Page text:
Critics question Biden’s seemingly comfort-lacking and indifferent speech and response to the deteriorating situation in Afghanistan, as the President stated that it was never the US’ responsibility (or aim) to establish a liberal democracy in Afghanistan; rather, their goal was to ensure that all terrorist activities occurring in Afghanistan come to an end.

“Our mission in Afghanistan was never supposed to have been nation building. It was never supposed to be creating a unified, centralized democracy. Our only vital national interest in Afghanistan remains today what it has always been: preventing a terrorist attack on American homeland”, said Biden on Monday, adding that, “We gave them every chance to determine their own future. What we could not provide them was the will to fight for that future.”

The US is also allegedly hosting talks with various countries, for them to temporarily accommodate Afghanis that have worked with the US military.

Pakistan’s Stance:

The US retreat from Afghanistan also put a lot of strain on the US-Pakistan relationship, since the US wanted Pakistan to put more pressure on the Taliban. On the other hand, Pakistani PM Imran Khan stated that Pakistan is only found ‘useful’ to the US when it needs to settle the military mess it has left behind. Pakistan has already stated that it will not provide any of its military bases for use against the Taliban. 

The country has loosened up on previous visa requirements for certain Afghans. Pakistan has recently declared that all journalists working for foreign media outlets in Afghanistan can apply for Pakistani visas, a measure put into place for the welfare of journalists.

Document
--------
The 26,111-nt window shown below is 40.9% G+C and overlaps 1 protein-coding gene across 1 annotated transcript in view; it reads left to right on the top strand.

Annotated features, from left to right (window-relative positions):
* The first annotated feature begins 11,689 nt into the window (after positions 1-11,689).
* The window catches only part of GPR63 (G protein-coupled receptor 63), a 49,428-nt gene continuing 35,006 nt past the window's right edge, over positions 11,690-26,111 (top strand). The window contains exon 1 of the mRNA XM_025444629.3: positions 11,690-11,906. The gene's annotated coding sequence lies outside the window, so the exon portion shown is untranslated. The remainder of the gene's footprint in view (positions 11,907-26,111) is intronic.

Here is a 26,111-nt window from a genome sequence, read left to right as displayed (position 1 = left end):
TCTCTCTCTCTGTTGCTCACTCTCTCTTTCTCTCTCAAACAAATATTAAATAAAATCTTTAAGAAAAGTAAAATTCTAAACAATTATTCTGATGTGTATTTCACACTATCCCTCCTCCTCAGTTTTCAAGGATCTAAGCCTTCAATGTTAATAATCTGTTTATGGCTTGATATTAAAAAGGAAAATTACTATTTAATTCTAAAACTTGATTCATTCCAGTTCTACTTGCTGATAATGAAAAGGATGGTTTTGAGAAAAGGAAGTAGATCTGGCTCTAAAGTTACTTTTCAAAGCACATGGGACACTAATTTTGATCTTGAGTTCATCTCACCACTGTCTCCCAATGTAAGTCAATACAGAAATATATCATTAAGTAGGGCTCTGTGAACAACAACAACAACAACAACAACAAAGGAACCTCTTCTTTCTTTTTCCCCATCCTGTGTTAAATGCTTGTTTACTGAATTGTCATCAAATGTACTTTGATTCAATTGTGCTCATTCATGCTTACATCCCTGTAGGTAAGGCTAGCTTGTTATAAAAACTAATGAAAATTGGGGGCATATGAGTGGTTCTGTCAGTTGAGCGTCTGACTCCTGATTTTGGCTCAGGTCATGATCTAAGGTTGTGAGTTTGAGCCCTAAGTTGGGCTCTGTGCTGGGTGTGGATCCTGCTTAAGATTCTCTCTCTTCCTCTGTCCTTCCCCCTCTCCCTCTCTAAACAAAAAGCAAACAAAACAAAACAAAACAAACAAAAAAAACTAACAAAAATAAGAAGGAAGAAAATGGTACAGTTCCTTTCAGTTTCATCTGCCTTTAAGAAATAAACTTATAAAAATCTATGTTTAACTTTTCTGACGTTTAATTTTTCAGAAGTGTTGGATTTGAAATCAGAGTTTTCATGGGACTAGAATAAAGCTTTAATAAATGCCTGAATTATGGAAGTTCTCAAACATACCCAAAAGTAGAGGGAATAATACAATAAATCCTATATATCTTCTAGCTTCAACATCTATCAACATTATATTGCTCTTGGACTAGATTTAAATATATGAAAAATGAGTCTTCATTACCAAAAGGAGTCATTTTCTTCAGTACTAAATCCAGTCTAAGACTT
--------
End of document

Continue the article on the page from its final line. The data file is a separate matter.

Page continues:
By now; 13,000 Afghan refugees have crossed into Pakistan through the Chaman border crossing, adding to the 3 million already present in Pakistan. Only around a million of these refugees are registered. The refugees now entering are to be relocated near the Afghan border, as opposed to their accommodation during General Zia’s rule in the 1980’s, when they were readily allowed, usually undocumented, all over the country.

Pakistan has also said that this time around it will not make an ‘isolated decision’ regarding the acceptance of the Taliban government, contrary to the last time the Taliban took power, when Pakistan was one of the three countries to accept the Taliban’s government.

 Responses from all over the Globe:

India, Denmark, Norway, the Netherlands, Switzerland, Sweden, Germany and Finland are among those evacuating staff from and/or shutting down embassies in Kabul. To add to this, the UK and US are rapidly evacuating their citizens from the warring country, as well as the former promising to resettle 20,000 refugees. The US is yet to announce and implement a strategy for the protection of refugees, although President Biden has often talked about such a policy.

The embassies of Russia, Iran, and China are the only exceptions to the closures.

Meanwhile, France has offered visas to Afghan “artists, journalists, human right activists who risk their lives because of their commitment to freedom of expression, freedom of opinion and human rights.” Canada has also pledged to resettle 20,000 Afghan refugees, with an emphasis on those who have worked with officials, such as interpreters; and minorities, female leaders, activists, and journalists. German Chancellor Merkel has also insisted that Germany is to evacuate up to 10,000 people from Afghanistan.

Contrastingly, Austria, Australia, and Switzerland are refusing to take in large numbers of refugees, keeping the influx to the minimum.

The US response to the situation is the most troubling, for it is one of the world’s most powerful nations, and had the ability to ensure the progress in Afghanistan would be permanent. It is true that when the time arrived, neither the Afghan military nor the Afghan government took responsibility, the former surrendering and the latter, instead of negotiating with the Taliban, taking off. It, however, should not mean that the Afghan people are to pay for the selfishness of their leaders.